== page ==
A European Union agreement last week was short on specifics. US commitments on reductions may not be forthcoming, making Chinese commitments also unlikely.
The world is moving toward December climate change talks that have been described in some quarters as "pivotal." But a European Union agreement, signed last week, sheds light on how tenuous the prospects are for a comprehensive deal any time soon.
UN-sponsored talks are scheduled in Copenhagen, and it was initially hoped they would extend the emissions-cutting targets of the 1997 Kyoto Protocol. But Artur Runge-Metzger, head of the European delegation at a preliminary meeting in Barcelona for the Copenhagen negotiations, said Thursday that a deal was unlikely on schedule. "There is a lot of work still to be done," he told reporters.
Last week, European Union officials lauded their internal agreement – which determined that $150 billion would be needed over the next decade to combat climate change – as evidence of a united front heading toward Copenhagen.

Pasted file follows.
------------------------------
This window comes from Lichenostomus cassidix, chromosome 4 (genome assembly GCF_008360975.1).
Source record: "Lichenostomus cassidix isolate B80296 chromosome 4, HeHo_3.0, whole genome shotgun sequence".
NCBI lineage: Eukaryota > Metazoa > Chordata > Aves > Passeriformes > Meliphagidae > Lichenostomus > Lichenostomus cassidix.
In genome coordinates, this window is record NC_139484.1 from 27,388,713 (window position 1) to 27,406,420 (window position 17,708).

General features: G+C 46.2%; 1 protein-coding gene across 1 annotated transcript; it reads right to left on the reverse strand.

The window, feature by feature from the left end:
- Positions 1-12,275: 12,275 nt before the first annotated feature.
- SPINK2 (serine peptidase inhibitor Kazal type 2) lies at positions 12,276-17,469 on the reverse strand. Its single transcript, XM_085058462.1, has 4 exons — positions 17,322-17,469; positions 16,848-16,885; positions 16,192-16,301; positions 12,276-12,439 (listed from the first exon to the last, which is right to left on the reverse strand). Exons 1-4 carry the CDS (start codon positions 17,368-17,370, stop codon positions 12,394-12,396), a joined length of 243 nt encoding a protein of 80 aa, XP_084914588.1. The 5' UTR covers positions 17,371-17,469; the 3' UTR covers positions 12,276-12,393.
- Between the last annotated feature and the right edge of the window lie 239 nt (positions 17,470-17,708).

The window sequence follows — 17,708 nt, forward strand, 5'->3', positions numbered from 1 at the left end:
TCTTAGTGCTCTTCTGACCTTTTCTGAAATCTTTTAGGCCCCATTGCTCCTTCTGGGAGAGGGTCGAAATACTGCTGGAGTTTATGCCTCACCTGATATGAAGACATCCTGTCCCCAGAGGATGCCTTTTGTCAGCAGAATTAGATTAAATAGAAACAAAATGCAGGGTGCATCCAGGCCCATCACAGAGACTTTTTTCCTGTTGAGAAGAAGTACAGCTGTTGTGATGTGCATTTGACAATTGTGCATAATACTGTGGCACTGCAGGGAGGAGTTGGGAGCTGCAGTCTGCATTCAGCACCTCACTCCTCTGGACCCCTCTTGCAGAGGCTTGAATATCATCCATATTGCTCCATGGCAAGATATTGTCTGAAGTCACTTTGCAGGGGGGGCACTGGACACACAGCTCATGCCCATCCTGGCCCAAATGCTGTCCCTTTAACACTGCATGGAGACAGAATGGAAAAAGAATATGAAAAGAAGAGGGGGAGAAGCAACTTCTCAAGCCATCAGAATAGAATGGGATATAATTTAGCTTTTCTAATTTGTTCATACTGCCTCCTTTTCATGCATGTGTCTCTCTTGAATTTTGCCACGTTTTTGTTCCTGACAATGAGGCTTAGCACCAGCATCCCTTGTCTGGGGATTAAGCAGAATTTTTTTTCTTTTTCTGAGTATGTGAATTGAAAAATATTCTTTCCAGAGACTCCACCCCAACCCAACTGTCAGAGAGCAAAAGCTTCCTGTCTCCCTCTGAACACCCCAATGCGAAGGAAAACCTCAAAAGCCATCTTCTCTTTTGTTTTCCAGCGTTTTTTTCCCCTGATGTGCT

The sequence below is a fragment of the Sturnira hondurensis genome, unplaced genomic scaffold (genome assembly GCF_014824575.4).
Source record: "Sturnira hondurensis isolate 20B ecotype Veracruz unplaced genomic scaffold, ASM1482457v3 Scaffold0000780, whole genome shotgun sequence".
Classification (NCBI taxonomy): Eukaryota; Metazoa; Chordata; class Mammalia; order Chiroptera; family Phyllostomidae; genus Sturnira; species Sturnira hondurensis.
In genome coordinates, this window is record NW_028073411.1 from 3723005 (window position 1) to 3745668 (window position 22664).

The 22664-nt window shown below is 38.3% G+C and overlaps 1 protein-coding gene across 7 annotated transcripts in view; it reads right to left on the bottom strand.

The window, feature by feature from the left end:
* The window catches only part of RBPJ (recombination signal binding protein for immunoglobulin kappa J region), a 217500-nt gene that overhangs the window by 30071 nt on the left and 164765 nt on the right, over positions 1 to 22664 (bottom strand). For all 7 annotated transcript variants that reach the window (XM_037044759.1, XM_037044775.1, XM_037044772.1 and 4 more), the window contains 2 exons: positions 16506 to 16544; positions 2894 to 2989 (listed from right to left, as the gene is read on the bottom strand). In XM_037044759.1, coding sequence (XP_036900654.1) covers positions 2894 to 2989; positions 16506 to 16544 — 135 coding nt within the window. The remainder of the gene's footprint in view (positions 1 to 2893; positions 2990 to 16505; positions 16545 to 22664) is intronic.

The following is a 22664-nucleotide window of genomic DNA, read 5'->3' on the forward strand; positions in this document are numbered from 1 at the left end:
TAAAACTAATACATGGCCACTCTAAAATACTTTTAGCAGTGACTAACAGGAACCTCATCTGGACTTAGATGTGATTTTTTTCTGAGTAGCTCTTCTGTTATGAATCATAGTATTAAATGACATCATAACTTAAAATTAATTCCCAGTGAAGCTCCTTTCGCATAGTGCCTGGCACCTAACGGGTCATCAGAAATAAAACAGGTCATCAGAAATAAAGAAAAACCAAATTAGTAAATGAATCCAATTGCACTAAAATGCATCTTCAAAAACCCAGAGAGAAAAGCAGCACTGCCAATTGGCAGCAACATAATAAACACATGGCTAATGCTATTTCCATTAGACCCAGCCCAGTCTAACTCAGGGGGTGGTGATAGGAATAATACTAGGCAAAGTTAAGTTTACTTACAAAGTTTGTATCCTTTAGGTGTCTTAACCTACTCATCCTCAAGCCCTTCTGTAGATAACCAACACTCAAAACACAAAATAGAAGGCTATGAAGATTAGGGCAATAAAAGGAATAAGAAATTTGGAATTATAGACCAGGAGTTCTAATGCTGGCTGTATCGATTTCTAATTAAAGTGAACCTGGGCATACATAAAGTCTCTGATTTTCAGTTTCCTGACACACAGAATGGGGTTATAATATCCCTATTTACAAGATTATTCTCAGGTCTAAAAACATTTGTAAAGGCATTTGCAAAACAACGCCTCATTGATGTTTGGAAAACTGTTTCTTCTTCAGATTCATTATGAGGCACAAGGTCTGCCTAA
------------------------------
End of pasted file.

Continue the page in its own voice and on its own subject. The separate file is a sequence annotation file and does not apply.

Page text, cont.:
These officials claim the agreement will give them leverage in negotiations with China and the United States, both of which have been reluctant to name specific targets for emission reduction. House Democrats – over a threatened Republican boycott – are currently pushing a bill through committee that would cap US emissions.
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